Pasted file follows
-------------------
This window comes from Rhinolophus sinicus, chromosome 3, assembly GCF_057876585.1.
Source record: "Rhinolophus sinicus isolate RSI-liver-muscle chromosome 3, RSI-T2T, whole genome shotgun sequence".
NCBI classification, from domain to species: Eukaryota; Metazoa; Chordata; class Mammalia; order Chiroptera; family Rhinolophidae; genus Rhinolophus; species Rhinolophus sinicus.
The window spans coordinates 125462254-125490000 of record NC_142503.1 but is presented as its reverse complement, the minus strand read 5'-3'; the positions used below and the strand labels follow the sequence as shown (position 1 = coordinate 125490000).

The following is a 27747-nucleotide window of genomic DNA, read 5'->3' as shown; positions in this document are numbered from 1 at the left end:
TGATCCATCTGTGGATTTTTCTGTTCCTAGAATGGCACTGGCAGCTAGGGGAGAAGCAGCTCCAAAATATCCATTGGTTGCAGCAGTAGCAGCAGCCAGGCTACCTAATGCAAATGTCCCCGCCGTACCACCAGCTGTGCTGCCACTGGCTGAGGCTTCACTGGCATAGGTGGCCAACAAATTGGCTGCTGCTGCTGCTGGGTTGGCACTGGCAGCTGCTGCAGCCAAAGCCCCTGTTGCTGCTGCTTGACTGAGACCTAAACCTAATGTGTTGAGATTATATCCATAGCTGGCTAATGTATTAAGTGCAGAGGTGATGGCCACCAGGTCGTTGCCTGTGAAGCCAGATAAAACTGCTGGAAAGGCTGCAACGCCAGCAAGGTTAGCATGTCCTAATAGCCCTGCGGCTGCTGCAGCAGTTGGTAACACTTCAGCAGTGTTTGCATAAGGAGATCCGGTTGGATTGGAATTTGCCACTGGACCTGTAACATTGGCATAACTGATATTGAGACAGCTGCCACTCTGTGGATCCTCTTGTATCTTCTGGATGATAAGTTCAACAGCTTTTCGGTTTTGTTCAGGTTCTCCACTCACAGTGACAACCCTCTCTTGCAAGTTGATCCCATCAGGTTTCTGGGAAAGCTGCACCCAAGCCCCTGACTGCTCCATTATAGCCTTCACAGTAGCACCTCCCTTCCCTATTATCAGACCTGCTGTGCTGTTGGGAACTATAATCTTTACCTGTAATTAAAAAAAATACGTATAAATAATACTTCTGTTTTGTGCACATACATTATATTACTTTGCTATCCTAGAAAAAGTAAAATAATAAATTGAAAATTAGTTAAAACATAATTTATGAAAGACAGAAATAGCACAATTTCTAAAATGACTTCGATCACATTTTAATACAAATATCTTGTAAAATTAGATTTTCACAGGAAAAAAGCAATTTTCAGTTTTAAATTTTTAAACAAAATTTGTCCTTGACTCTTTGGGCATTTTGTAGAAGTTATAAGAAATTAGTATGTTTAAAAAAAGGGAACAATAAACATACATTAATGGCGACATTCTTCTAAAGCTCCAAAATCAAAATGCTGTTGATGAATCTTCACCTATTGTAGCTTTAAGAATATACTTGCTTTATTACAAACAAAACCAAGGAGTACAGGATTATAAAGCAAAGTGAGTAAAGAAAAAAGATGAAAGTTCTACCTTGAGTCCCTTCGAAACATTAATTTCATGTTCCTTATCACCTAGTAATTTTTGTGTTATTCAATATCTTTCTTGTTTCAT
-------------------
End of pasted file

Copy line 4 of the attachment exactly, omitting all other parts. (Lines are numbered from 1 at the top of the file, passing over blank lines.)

The window spans coordinates 125462254-125490000 of record NC_142503.1 but is presented as its reverse complement, the minus strand read 5'-3'; the positions used below and the strand labels follow the sequence as shown (position 1 = coordinate 125490000).